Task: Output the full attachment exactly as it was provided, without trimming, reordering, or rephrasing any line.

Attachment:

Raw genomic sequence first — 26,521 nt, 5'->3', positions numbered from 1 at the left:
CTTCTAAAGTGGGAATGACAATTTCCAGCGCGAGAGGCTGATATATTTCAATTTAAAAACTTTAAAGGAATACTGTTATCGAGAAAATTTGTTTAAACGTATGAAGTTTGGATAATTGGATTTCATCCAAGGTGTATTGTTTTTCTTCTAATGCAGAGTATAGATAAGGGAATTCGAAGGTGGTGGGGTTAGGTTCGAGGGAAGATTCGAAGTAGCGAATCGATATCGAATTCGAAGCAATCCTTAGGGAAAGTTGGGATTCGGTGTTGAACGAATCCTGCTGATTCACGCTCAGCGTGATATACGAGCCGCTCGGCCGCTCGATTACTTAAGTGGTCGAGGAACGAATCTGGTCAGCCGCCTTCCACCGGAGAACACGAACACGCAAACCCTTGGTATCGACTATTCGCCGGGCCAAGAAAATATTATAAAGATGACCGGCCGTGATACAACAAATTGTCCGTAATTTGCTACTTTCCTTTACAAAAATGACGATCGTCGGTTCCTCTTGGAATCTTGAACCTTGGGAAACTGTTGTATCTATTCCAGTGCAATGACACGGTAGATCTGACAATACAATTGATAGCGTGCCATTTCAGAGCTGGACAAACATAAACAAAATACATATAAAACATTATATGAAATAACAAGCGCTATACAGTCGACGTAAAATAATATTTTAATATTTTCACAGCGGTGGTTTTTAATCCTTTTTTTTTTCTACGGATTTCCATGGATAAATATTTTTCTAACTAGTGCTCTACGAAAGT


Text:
Raw genomic sequence first — 26,521 nt, 5'->3', positions numbered from 1 at the left:
CTTCTAAAGTGGGAATGACAATTTCCAGCGCGAGAGGCTGATATATTTCAATTTAAAAACTTTAAAGGAATACTGTTATCGAGAAAATTTGTTTAAACGTATGAAGTTTGGATAATTGGATTTCATCCAAGGTGTATTGTTTTTCTTCTAATGCAGAGTATAGATAAGGGAATTCGAAGGTGGTGGGGTTAGGTTCGAGGGAAGATTCGAAGTAGCGAATCGATATCGAATTCGAAGCAATCCTTAGGGAAAGTTGGGATTCGGTGTTGAACGAATCCTGCTGATTCACGCTCAGCGTGATATACGAGCCGCTCGGCCGCTCGATTACTTAAGTGGTCGAGGAACGAATCTGGTCAGCCGCCTTCCACCGGAGAACACGAACACGCAAACCCTTGGTATCGACTATTCGCCGGGCCAAGAAAATATTATAAAGATGACCGGCCGTGATACAACAAATTGTCCGTAATTTGCTACTTTCCTTTACAAAAATGACGATCGTCGGTTCCTCTTGGAATCTTGAACCTTGGGAAACTGTTGTATCTATTCCAGTGCAATGACACGGTAGATCTGACAATACAATTGATAGCGTGCCATTTCAGAGCTGGACAAACATAAACAAAATACATATAAAACATTATATGAAATAACAAGCGCTATACAGTCGACGTAAAATAATATTTTAATATTTTCACAGCGGTGGTTTTTAATCCTTTTTTTTTTCTACGGATTTCCATGGATAAATATTTTTCTAACTAGTGCTCTACGAAAGT